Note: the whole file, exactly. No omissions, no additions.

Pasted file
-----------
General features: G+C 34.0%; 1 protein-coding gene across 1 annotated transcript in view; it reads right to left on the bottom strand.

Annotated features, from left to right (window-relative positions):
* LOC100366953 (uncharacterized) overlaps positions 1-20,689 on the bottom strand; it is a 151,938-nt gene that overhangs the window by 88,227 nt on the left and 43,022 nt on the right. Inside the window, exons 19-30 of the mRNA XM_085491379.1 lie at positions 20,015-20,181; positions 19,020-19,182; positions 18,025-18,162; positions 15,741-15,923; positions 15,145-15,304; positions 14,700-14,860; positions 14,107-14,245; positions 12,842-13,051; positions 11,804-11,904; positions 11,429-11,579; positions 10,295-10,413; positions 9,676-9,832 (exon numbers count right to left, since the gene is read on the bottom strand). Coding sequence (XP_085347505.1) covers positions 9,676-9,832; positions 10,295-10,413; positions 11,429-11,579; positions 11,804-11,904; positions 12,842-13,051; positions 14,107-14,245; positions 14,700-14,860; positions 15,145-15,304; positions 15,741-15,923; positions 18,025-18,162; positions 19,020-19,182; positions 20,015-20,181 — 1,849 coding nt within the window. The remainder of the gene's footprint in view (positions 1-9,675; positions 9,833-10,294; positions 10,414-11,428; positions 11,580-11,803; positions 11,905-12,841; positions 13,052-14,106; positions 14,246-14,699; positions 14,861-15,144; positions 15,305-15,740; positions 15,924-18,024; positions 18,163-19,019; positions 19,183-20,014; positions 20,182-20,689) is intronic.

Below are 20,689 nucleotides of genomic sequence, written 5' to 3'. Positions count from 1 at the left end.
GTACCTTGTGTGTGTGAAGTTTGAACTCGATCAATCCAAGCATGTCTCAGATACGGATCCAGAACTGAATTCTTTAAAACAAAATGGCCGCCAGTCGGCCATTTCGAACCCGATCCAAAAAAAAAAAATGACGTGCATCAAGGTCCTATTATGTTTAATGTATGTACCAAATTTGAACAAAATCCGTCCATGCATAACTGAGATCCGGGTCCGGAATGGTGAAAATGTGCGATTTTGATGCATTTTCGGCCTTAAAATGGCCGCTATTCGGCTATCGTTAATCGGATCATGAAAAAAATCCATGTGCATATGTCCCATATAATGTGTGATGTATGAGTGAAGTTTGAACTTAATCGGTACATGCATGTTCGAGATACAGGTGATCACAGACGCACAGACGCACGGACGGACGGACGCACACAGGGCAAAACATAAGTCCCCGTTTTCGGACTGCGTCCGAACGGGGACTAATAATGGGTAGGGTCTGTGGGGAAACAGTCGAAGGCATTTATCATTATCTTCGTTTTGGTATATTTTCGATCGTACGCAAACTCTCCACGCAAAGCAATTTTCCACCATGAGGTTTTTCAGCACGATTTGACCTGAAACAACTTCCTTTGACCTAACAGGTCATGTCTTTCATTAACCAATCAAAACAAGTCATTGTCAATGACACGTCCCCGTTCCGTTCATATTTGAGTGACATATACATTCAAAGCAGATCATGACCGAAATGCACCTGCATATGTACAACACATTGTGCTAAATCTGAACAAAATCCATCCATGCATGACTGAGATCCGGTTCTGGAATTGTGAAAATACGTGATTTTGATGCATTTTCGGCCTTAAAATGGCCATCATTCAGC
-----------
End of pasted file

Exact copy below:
General features: G+C 34.0%; 1 protein-coding gene across 1 annotated transcript in view; it reads right to left on the bottom strand.

Annotated features, from left to right (window-relative positions):
* LOC100366953 (uncharacterized) overlaps positions 1-20,689 on the bottom strand; it is a 151,938-nt gene that overhangs the window by 88,227 nt on the left and 43,022 nt on the right. Inside the window, exons 19-30 of the mRNA XM_085491379.1 lie at positions 20,015-20,181; positions 19,020-19,182; positions 18,025-18,162; positions 15,741-15,923; positions 15,145-15,304; positions 14,700-14,860; positions 14,107-14,245; positions 12,842-13,051; positions 11,804-11,904; positions 11,429-11,579; positions 10,295-10,413; positions 9,676-9,832 (exon numbers count right to left, since the gene is read on the bottom strand). Coding sequence (XP_085347505.1) covers positions 9,676-9,832; positions 10,295-10,413; positions 11,429-11,579; positions 11,804-11,904; positions 12,842-13,051; positions 14,107-14,245; positions 14,700-14,860; positions 15,145-15,304; positions 15,741-15,923; positions 18,025-18,162; positions 19,020-19,182; positions 20,015-20,181 — 1,849 coding nt within the window. The remainder of the gene's footprint in view (positions 1-9,675; positions 9,833-10,294; positions 10,414-11,428; positions 11,580-11,803; positions 11,905-12,841; positions 13,052-14,106; positions 14,246-14,699; positions 14,861-15,144; positions 15,305-15,740; positions 15,924-18,024; positions 18,163-19,019; positions 19,183-20,014; positions 20,182-20,689) is intronic.

Below are 20,689 nucleotides of genomic sequence, written 5' to 3'. Positions count from 1 at the left end.
GTACCTTGTGTGTGTGAAGTTTGAACTCGATCAATCCAAGCATGTCTCAGATACGGATCCAGAACTGAATTCTTTAAAACAAAATGGCCGCCAGTCGGCCATTTCGAACCCGATCCAAAAAAAAAAAATGACGTGCATCAAGGTCCTATTATGTTTAATGTATGTACCAAATTTGAACAAAATCCGTCCATGCATAACTGAGATCCGGGTCCGGAATGGTGAAAATGTGCGATTTTGATGCATTTTCGGCCTTAAAATGGCCGCTATTCGGCTATCGTTAATCGGATCATGAAAAAAATCCATGTGCATATGTCCCATATAATGTGTGATGTATGAGTGAAGTTTGAACTTAATCGGTACATGCATGTTCGAGATACAGGTGATCACAGACGCACAGACGCACGGACGGACGGACGCACACAGGGCAAAACATAAGTCCCCGTTTTCGGACTGCGTCCGAACGGGGACTAATAATGGGTAGGGTCTGTGGGGAAACAGTCGAAGGCATTTATCATTATCTTCGTTTTGGTATATTTTCGATCGTACGCAAACTCTCCACGCAAAGCAATTTTCCACCATGAGGTTTTTCAGCACGATTTGACCTGAAACAACTTCCTTTGACCTAACAGGTCATGTCTTTCATTAACCAATCAAAACAAGTCATTGTCAATGACACGTCCCCGTTCCGTTCATATTTGAGTGACATATACATTCAAAGCAGATCATGACCGAAATGCACCTGCATATGTACAACACATTGTGCTAAATCTGAACAAAATCCATCCATGCATGACTGAGATCCGGTTCTGGAATTGTGAAAATACGTGATTTTGATGCATTTTCGGCCTTAAAATGGCCATCATTCAGC